Colonel Arthur Metcalf was a particular character on the Vineyard, a place known for its characters. An aeronautical engineer, electronics industrialist and chairman emeritus of the Boston University board of trustees, Mr. Metcalf was a regular summer visitor, often seen sailing into the harbor with full sails and in full nautical dress. Edgartown dockbuilder Steve Ewing still remembers him well.

“He always wore a cap with scrambled eggs [slang for embroidered embellishments] on the brim,” Mr. Ewing said, while standing next to another memento from Mr. Metcalf, who died in 1997 — a 4,000-pound naval anchor.

The anchor was unearthed last week by Mr. Ewing from the Edgartown Harbor, along with its buddy, a 1,000-pound fisherman’s anchor. The two titans were part of a mooring Mr. Metcalf had built nearly 50 years ago.

Mr. Metcalf had previously lost a sailboat in a hurricane when it was moored off-Island. He didn’t want to lose a second boat and so when he planned a mooring for his new boat Veritas in the Edgartown Harbor, he wanted to make sure it was a strong one. He began corresponding with Philip Norton of Norton & Easterbrooks. In an exchange of letters in January and February of 1969, the two men worked out the details.

“As you may know, I lost one of the most beautiful 12-metre sloops at Marblehead in hurricane Carol merely because the upper part of the mooring was a Manila hawser which, after five hours, from 7 a.m. to noontime, when the wind reached 105 mph, parted at the waterline,” Mr. Metcalf wrote, describing the depth of his desire for a strong mooring.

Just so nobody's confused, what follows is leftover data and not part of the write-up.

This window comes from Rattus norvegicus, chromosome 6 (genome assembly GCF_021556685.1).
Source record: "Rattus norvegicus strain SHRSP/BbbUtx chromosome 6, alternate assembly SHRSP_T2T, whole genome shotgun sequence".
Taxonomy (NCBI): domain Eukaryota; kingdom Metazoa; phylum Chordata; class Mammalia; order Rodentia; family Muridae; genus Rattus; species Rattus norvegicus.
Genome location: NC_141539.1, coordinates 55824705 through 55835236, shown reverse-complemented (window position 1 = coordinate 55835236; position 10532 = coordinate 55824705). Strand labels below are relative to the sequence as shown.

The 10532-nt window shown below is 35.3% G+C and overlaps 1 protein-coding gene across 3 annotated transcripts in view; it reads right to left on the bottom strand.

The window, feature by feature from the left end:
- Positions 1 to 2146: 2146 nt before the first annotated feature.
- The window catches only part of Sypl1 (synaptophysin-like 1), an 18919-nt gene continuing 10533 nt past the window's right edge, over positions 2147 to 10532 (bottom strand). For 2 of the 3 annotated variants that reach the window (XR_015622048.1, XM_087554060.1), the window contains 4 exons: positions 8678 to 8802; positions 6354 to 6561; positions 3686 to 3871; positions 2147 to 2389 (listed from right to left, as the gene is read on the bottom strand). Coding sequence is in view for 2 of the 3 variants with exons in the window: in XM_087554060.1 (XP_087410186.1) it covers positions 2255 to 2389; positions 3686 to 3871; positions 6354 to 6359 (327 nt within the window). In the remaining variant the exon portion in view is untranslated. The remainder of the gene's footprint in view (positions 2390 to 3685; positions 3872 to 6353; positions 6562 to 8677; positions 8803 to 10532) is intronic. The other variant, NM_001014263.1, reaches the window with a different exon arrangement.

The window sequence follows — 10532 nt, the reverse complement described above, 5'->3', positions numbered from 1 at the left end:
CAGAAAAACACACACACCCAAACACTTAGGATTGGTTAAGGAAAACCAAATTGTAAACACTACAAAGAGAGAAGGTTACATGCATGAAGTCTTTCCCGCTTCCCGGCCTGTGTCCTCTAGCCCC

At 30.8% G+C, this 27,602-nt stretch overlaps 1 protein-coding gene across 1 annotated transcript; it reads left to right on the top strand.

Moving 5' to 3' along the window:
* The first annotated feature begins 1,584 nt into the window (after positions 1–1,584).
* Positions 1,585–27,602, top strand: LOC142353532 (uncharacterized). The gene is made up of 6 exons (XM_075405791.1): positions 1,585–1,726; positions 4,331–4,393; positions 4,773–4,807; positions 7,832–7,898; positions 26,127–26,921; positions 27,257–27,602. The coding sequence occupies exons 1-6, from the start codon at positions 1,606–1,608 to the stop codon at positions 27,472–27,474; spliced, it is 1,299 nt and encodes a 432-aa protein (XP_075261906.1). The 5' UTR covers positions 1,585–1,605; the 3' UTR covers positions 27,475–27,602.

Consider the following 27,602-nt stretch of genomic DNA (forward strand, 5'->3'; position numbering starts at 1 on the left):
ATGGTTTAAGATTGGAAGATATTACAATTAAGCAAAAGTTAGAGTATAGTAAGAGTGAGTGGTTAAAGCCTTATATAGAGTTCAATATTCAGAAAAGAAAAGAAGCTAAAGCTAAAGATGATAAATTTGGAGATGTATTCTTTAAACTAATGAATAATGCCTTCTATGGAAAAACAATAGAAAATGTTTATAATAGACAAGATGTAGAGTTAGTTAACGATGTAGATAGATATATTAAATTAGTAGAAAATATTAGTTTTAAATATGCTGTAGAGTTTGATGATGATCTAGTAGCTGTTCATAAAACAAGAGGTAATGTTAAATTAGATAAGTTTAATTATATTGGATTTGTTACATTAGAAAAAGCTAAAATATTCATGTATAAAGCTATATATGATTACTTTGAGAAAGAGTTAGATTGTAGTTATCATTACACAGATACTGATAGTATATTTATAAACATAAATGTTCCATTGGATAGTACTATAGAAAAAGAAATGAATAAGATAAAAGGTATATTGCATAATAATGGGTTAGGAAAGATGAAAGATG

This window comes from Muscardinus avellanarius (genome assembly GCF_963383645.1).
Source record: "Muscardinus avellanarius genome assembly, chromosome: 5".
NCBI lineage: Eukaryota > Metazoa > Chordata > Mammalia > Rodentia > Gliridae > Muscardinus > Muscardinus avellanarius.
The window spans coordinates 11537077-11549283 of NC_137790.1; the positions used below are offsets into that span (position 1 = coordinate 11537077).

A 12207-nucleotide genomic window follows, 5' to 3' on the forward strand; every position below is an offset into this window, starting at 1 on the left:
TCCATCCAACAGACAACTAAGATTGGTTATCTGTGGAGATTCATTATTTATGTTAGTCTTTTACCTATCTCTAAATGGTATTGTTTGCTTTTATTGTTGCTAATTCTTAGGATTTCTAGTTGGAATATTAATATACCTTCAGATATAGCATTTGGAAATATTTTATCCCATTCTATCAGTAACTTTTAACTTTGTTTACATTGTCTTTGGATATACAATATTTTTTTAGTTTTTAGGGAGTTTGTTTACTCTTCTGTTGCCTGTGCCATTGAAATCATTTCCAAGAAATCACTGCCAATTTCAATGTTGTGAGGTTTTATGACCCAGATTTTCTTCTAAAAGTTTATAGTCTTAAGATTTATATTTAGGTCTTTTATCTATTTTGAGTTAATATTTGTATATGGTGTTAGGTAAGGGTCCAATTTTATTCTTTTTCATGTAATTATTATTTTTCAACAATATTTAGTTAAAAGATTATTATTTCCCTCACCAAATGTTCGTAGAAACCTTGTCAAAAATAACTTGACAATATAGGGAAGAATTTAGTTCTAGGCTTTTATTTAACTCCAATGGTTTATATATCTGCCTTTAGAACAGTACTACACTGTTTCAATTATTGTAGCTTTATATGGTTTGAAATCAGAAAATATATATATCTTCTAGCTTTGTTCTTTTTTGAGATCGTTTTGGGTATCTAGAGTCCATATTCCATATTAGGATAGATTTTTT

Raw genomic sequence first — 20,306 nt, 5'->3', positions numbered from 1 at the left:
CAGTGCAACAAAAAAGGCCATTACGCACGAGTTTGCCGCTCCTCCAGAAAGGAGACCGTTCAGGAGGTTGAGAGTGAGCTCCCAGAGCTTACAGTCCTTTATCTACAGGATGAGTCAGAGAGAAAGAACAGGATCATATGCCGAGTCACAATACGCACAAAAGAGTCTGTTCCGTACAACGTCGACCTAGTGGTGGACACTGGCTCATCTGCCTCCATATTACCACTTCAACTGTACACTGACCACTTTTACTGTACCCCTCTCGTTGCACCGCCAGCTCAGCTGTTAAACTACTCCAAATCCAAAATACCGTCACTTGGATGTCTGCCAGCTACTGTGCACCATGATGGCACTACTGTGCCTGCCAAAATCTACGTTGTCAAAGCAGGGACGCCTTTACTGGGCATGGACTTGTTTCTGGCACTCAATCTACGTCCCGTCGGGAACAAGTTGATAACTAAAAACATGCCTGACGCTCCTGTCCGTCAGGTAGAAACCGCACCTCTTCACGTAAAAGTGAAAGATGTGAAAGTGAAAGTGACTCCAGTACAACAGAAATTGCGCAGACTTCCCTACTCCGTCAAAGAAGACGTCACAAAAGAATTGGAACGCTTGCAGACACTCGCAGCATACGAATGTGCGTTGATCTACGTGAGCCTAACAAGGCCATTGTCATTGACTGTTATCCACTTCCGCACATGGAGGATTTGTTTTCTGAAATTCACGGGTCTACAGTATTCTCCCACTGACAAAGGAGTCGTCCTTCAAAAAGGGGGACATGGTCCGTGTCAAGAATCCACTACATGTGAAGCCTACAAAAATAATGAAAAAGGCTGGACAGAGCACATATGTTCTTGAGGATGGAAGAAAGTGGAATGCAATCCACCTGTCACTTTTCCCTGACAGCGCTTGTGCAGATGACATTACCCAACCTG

Steve Ewing stands next to 1,000 pound anchor he brought home. — Mark Lovewell

Mr. Norton sent back two diagrams; one with three 4,000-pound blocks and the other with a 4,000-pound block held in place by two 2,000-pound mushroom anchors. Mr. Norton stressed that the blocks would not be as heavy underwater.

“Three 4,000-pound blocks will only weigh about 2,350 pounds each after they are submerged in water, for a total of about 7,000 pounds,” he wrote, while also deferring politely to Mr. Metcalf’s team of Cambridge engineering specialists. “You will have to ask one of your slide-rule men to tell you which will hold more.”

Mr. Metcalf’s reply was unequivocally in favor of a Vineyard man’s water smarts: “I have ten times as much faith in what you consider to be a proper mooring than in any of my slide-rule people up here,” he wrote in a letter dated Jan. 10, 1969.

In the end, they decided on a mooring flanked by two anchors. But instead of using two mushroom anchors, the team opted for a pair of nautical anchors found in Rhode Island and brought back to the Vineyard by Pete Vincent in his flatbed truck, Mr. Ewing recalled. Mr. Norton and Edwin Gentle Jr. then assembled the anchors into the mooring.

Mr. Ewing remembered Mr. Metcalf doing fly-bys in his Mustang plane to see if the mooring was ready.

“He’d buzz around the harbor with it, make sure the mooring was in before he brought the boat down,” Mr. Ewing said.

Mr. Ewing became the caretaker for the mooring, and about 25 years ago, when Mr. Metcalf sold Veritas, he gifted it Mr. Ewing.

Over the years Mr. Ewing has let other sailors use the mooring, and all was well until this winter, when a 105-foot sailboat owned by Nick van Nes was attached. During a storm, the naval anchor was pulled into a standing position. It was now a safety issue for other boats in the harbor and Mr. Ewing decided it was time for the anchors to find new homes on land. He offered the fisherman’s anchor to the Martha’s Vineyard Preservation Trust, thinking it would make a nice addition outside the Carnegie Building. The naval anchor will make its home outside of Mr. Ewing’s shop, unless somebody else wants it, he said.

Back underwater, two 6,000-pound concrete blocks have taken over the anchoring duties at the mooring.